The idea for a farewell concert came about early in 1976 after Richard Manuel was seriously injured in a boating accident. Robbie Robertson then began giving thought to leaving the road, envisioning The Band becoming a studio-only band, similar to the Beatles' decision to stop playing live shows in 1966.
Robertson wanted the concert to be a kind of celebration, the end of a chapter and though the other band members did not agree with Robertson's decision, the concert was set at Bill Graham's Winterland Ballroom, where The Band had made its debut as a group in 1969. Originally, The Band was to perform on its own, but then the notion of inviting Ronnie Hawkins and Bob Dylan was hatched and the guest list grew to include other performers. Robertson wanted to invite people who had been a strong influence on their music, people who represented various music styles, including New Orleans rock and roll, English blues, and Chicago blues. When he called Bill Graham, he said he wanted
This wild pre-concert poster was designed by Bob Cato, using a collage by French surrealist Georges Hugnet and lettering by Michael Manoogian.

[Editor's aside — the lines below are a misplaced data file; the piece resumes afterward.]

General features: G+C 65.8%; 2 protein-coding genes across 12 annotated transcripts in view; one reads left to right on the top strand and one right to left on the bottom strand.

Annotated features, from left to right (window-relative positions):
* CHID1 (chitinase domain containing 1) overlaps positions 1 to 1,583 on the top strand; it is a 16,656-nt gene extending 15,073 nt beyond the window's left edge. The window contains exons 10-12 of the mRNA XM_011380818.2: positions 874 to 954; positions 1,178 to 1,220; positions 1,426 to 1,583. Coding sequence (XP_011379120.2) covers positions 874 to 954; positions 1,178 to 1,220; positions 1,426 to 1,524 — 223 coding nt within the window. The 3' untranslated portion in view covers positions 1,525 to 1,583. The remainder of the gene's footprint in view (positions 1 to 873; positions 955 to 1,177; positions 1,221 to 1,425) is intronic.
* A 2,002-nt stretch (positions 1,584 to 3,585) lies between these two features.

Bob Cato was born in 1923 and in 1959 he began working in the music industry at Columbia Records, becoming vice president of creative services there and later at United Artists. During the next 20 years, he designed and oversaw hundreds of albums for dozens of artists, forging lasting relationships with many, including The Band so it was only natural that they aske him to design the poster. Manoogian had been spotted as a promising artist by Cato who then introduced him “all over town” in the music industry in LA until he became one of the “logo-ist to the Stars”
Born in 1906, Georges Hugnet was a French graphic artist, poet, writer, art historian, bookbinding designer, critic and film director. Hugnet was a figure in the Dada movement and Surrealism and he is best known for his surreal photo collages, like this one in the poster.